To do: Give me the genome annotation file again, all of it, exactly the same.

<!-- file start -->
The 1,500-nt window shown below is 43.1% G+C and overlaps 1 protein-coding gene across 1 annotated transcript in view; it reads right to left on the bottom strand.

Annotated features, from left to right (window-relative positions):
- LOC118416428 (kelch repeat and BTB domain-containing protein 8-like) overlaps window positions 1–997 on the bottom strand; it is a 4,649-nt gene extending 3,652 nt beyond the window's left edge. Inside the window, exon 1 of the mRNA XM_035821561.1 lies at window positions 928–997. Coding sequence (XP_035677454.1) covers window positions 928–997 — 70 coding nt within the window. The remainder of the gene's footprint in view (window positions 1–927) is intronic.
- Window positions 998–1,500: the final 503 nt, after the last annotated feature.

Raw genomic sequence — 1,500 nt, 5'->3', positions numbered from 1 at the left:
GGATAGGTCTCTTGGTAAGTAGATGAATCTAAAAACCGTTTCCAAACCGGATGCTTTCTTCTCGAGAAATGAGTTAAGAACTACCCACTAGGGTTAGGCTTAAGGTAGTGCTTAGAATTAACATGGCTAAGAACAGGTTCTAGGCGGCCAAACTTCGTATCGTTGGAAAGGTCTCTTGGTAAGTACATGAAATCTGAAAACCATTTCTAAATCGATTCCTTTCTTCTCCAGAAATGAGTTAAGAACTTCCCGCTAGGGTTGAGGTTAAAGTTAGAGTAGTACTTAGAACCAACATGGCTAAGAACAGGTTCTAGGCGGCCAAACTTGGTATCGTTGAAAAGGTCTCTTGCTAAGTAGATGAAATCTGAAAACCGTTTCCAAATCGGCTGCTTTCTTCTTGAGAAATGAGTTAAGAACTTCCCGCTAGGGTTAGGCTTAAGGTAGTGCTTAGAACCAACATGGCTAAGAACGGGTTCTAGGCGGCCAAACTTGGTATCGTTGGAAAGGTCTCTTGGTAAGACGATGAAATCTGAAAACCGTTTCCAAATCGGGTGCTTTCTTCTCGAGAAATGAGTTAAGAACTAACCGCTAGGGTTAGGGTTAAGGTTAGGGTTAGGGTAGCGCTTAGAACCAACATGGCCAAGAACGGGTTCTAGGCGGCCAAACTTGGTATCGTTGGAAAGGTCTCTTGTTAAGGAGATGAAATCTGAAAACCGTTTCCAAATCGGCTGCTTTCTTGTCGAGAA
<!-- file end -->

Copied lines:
The 1,500-nt window shown below is 43.1% G+C and overlaps 1 protein-coding gene across 1 annotated transcript in view; it reads right to left on the bottom strand.

Annotated features, from left to right (window-relative positions):
- LOC118416428 (kelch repeat and BTB domain-containing protein 8-like) overlaps window positions 1–997 on the bottom strand; it is a 4,649-nt gene extending 3,652 nt beyond the window's left edge. Inside the window, exon 1 of the mRNA XM_035821561.1 lies at window positions 928–997. Coding sequence (XP_035677454.1) covers window positions 928–997 — 70 coding nt within the window. The remainder of the gene's footprint in view (window positions 1–927) is intronic.
- Window positions 998–1,500: the final 503 nt, after the last annotated feature.

Raw genomic sequence — 1,500 nt, 5'->3', positions numbered from 1 at the left:
GGATAGGTCTCTTGGTAAGTAGATGAATCTAAAAACCGTTTCCAAACCGGATGCTTTCTTCTCGAGAAATGAGTTAAGAACTACCCACTAGGGTTAGGCTTAAGGTAGTGCTTAGAATTAACATGGCTAAGAACAGGTTCTAGGCGGCCAAACTTCGTATCGTTGGAAAGGTCTCTTGGTAAGTACATGAAATCTGAAAACCATTTCTAAATCGATTCCTTTCTTCTCCAGAAATGAGTTAAGAACTTCCCGCTAGGGTTGAGGTTAAAGTTAGAGTAGTACTTAGAACCAACATGGCTAAGAACAGGTTCTAGGCGGCCAAACTTGGTATCGTTGAAAAGGTCTCTTGCTAAGTAGATGAAATCTGAAAACCGTTTCCAAATCGGCTGCTTTCTTCTTGAGAAATGAGTTAAGAACTTCCCGCTAGGGTTAGGCTTAAGGTAGTGCTTAGAACCAACATGGCTAAGAACGGGTTCTAGGCGGCCAAACTTGGTATCGTTGGAAAGGTCTCTTGGTAAGACGATGAAATCTGAAAACCGTTTCCAAATCGGGTGCTTTCTTCTCGAGAAATGAGTTAAGAACTAACCGCTAGGGTTAGGGTTAAGGTTAGGGTTAGGGTAGCGCTTAGAACCAACATGGCCAAGAACGGGTTCTAGGCGGCCAAACTTGGTATCGTTGGAAAGGTCTCTTGTTAAGGAGATGAAATCTGAAAACCGTTTCCAAATCGGCTGCTTTCTTGTCGAGAA